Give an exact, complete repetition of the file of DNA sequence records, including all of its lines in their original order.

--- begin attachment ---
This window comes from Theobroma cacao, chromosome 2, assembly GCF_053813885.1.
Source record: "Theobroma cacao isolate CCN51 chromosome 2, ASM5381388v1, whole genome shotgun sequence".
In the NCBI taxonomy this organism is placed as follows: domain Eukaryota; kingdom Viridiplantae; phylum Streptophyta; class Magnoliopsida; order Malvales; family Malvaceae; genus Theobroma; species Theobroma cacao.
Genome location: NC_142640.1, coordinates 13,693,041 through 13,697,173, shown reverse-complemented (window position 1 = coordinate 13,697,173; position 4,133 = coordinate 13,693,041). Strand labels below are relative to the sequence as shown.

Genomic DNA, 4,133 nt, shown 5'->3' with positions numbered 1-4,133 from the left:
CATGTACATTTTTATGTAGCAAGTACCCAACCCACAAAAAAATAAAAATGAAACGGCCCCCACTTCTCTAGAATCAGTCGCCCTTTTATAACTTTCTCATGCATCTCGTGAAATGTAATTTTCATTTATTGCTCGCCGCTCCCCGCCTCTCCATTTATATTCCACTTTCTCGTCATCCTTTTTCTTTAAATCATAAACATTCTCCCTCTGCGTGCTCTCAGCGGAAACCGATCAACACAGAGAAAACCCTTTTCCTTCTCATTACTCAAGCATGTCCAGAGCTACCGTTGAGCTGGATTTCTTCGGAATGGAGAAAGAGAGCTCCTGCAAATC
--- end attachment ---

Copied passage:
This window comes from Theobroma cacao, chromosome 2, assembly GCF_053813885.1.
Source record: "Theobroma cacao isolate CCN51 chromosome 2, ASM5381388v1, whole genome shotgun sequence".
In the NCBI taxonomy this organism is placed as follows: domain Eukaryota; kingdom Viridiplantae; phylum Streptophyta; class Magnoliopsida; order Malvales; family Malvaceae; genus Theobroma; species Theobroma cacao.
Genome location: NC_142640.1, coordinates 13,693,041 through 13,697,173, shown reverse-complemented (window position 1 = coordinate 13,697,173; position 4,133 = coordinate 13,693,041). Strand labels below are relative to the sequence as shown.

Genomic DNA, 4,133 nt, shown 5'->3' with positions numbered 1-4,133 from the left:
CATGTACATTTTTATGTAGCAAGTACCCAACCCACAAAAAAATAAAAATGAAACGGCCCCCACTTCTCTAGAATCAGTCGCCCTTTTATAACTTTCTCATGCATCTCGTGAAATGTAATTTTCATTTATTGCTCGCCGCTCCCCGCCTCTCCATTTATATTCCACTTTCTCGTCATCCTTTTTCTTTAAATCATAAACATTCTCCCTCTGCGTGCTCTCAGCGGAAACCGATCAACACAGAGAAAACCCTTTTCCTTCTCATTACTCAAGCATGTCCAGAGCTACCGTTGAGCTGGATTTCTTCGGAATGGAGAAAGAGAGCTCCTGCAAATC